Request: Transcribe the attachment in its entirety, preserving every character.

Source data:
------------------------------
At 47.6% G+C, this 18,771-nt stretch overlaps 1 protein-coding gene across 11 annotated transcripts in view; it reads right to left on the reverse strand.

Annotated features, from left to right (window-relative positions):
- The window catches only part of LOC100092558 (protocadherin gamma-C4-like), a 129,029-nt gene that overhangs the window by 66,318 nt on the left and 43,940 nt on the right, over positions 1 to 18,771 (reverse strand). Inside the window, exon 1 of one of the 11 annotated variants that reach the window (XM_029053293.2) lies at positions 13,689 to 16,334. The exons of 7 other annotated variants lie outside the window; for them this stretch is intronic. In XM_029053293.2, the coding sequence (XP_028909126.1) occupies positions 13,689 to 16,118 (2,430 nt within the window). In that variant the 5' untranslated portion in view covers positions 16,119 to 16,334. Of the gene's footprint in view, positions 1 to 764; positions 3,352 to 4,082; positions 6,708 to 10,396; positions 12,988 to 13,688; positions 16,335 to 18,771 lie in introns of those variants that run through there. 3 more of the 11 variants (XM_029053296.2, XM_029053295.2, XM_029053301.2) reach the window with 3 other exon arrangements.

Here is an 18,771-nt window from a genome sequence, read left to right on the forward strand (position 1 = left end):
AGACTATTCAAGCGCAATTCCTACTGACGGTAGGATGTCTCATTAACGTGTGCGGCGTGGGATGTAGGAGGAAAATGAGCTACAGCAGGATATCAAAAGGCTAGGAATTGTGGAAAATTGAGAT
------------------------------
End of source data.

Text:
At 47.6% G+C, this 18,771-nt stretch overlaps 1 protein-coding gene across 11 annotated transcripts in view; it reads right to left on the reverse strand.

Annotated features, from left to right (window-relative positions):
- The window catches only part of LOC100092558 (protocadherin gamma-C4-like), a 129,029-nt gene that overhangs the window by 66,318 nt on the left and 43,940 nt on the right, over positions 1 to 18,771 (reverse strand). Inside the window, exon 1 of one of the 11 annotated variants that reach the window (XM_029053293.2) lies at positions 13,689 to 16,334. The exons of 7 other annotated variants lie outside the window; for them this stretch is intronic. In XM_029053293.2, the coding sequence (XP_028909126.1) occupies positions 13,689 to 16,118 (2,430 nt within the window). In that variant the 5' untranslated portion in view covers positions 16,119 to 16,334. Of the gene's footprint in view, positions 1 to 764; positions 3,352 to 4,082; positions 6,708 to 10,396; positions 12,988 to 13,688; positions 16,335 to 18,771 lie in introns of those variants that run through there. 3 more of the 11 variants (XM_029053296.2, XM_029053295.2, XM_029053301.2) reach the window with 3 other exon arrangements.

Here is an 18,771-nt window from a genome sequence, read left to right on the forward strand (position 1 = left end):
AGACTATTCAAGCGCAATTCCTACTGACGGTAGGATGTCTCATTAACGTGTGCGGCGTGGGATGTAGGAGGAAAATGAGCTACAGCAGGATATCAAAAGGCTAGGAATTGTGGAAAATTGAGAT